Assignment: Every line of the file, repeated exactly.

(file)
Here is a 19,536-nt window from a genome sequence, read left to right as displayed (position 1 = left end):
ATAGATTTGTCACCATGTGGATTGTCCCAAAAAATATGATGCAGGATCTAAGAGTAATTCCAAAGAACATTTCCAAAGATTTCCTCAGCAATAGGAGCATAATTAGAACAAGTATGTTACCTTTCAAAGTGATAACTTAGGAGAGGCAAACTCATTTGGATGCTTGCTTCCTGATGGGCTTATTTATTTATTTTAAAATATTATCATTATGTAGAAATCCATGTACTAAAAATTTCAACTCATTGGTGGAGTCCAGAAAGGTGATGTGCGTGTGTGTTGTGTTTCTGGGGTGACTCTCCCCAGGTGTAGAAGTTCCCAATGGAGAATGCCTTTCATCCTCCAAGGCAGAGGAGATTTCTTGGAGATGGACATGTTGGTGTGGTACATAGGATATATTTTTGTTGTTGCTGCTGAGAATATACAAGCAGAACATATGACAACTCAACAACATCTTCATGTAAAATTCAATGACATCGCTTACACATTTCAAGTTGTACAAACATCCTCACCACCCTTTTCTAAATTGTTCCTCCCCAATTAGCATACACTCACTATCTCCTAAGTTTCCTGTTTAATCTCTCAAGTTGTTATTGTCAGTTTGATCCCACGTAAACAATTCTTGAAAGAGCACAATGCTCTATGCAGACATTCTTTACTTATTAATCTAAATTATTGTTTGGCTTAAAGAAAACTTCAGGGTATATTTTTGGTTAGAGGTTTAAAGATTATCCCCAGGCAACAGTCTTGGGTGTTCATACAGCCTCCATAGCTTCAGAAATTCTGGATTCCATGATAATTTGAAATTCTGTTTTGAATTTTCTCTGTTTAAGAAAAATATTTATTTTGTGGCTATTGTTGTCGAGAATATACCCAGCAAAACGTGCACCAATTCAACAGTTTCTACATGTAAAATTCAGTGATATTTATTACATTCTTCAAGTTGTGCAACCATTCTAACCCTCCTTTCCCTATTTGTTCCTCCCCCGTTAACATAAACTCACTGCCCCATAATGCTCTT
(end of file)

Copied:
Here is a 19,536-nt window from a genome sequence, read left to right as displayed (position 1 = left end):
ATAGATTTGTCACCATGTGGATTGTCCCAAAAAATATGATGCAGGATCTAAGAGTAATTCCAAAGAACATTTCCAAAGATTTCCTCAGCAATAGGAGCATAATTAGAACAAGTATGTTACCTTTCAAAGTGATAACTTAGGAGAGGCAAACTCATTTGGATGCTTGCTTCCTGATGGGCTTATTTATTTATTTTAAAATATTATCATTATGTAGAAATCCATGTACTAAAAATTTCAACTCATTGGTGGAGTCCAGAAAGGTGATGTGCGTGTGTGTTGTGTTTCTGGGGTGACTCTCCCCAGGTGTAGAAGTTCCCAATGGAGAATGCCTTTCATCCTCCAAGGCAGAGGAGATTTCTTGGAGATGGACATGTTGGTGTGGTACATAGGATATATTTTTGTTGTTGCTGCTGAGAATATACAAGCAGAACATATGACAACTCAACAACATCTTCATGTAAAATTCAATGACATCGCTTACACATTTCAAGTTGTACAAACATCCTCACCACCCTTTTCTAAATTGTTCCTCCCCAATTAGCATACACTCACTATCTCCTAAGTTTCCTGTTTAATCTCTCAAGTTGTTATTGTCAGTTTGATCCCACGTAAACAATTCTTGAAAGAGCACAATGCTCTATGCAGACATTCTTTACTTATTAATCTAAATTATTGTTTGGCTTAAAGAAAACTTCAGGGTATATTTTTGGTTAGAGGTTTAAAGATTATCCCCAGGCAACAGTCTTGGGTGTTCATACAGCCTCCATAGCTTCAGAAATTCTGGATTCCATGATAATTTGAAATTCTGTTTTGAATTTTCTCTGTTTAAGAAAAATATTTATTTTGTGGCTATTGTTGTCGAGAATATACCCAGCAAAACGTGCACCAATTCAACAGTTTCTACATGTAAAATTCAGTGATATTTATTACATTCTTCAAGTTGTGCAACCATTCTAACCCTCCTTTCCCTATTTGTTCCTCCCCCGTTAACATAAACTCACTGCCCCATAATGCTCTT